3) While you do not have an obligation to publish a Notice to Creditors for an estate that is not going to be probated, the claims of any creditors against the estate can persist longer than they would under probate or an interested person can go to probate court and challenge the distribution, thereby forcing probate of the estate.
A non-probate transfer is a valid transfer effective at death by a decedent who, prior to death and acting alone, had the power to revoke or withdraw the transfer and who could have used the property for his own benefit or to satisfy creditors. Under A.R.S. § 14-6102(I), a transfer of real estate by right of survivorship is specifically excluded from the definition.This definition is broad enough to cover most common forms of property transferred by beneficiary designation, such as insurance proceeds, retirement accounts, pay-on-death designated bank accounts and securities with transfer-on-death designations. It appears it would not cover stock or accounts held as joint tenancies because the decedent would not ordinarily have the power to terminate the joint tenant’s interest unilaterally. The definition clearly includes transfers at a person’s death by common revocable trusts such as the one your father had.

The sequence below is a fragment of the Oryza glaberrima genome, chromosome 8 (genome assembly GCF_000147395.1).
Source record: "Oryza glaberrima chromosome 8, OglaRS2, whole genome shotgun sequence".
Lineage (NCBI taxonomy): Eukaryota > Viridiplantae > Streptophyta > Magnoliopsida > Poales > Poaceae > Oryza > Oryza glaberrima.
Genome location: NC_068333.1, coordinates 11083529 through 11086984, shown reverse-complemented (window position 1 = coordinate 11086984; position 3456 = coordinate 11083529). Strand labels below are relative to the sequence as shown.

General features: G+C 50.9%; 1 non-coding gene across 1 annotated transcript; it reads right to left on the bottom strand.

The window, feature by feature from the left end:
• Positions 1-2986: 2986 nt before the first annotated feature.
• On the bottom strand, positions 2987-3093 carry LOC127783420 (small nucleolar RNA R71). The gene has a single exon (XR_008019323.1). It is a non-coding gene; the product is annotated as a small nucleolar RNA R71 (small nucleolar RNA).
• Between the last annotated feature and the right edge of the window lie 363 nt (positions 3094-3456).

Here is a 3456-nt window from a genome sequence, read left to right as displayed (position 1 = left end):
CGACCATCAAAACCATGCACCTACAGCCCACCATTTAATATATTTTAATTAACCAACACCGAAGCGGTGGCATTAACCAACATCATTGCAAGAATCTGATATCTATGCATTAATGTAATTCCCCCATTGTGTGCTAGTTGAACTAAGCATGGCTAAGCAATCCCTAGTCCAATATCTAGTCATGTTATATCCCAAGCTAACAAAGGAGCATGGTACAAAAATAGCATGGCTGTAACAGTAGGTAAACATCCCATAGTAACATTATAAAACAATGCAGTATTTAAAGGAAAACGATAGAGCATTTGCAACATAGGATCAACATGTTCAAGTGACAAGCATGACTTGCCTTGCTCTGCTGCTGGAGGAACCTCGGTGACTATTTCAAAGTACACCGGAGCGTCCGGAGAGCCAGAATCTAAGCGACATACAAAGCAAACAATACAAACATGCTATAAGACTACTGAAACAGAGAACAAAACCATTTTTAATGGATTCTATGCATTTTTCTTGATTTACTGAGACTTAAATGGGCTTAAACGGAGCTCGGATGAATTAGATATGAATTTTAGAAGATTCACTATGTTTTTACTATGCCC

Arizona law makes the recipients of non-probate transfers liable to the decedent’s probate estate for claims of creditors and statutory allowances to the decedent’s spouse and children to the extent the probate estate is insufficient. This includes trust beneficiaries. If the trustee of the decedent’s trust has already distributed assets to beneficiaries, those beneficiaries are liable to creditors of the decedent to the extent of their inheritance. If a creditor desires to initiate a proceeding to enforce the liability, a demand must be made upon the personal representative of the estate to present a claim to the trustee. If the personal representative refuses to do so, the creditors may, at their own expense, initiate a proceeding to require abatement. The action must commence within two years of the date of death, unless a claim has been submitted and disputed, in which case the limit is 60 days after final allowance. The personal representative may give notice to transferors of non-probate transfers, including insurance companies and trustees, that there is a deficiency in the probate estate. Upon such notice, the transferor may become liable if distribution is made without satisfaction of the claims of creditors.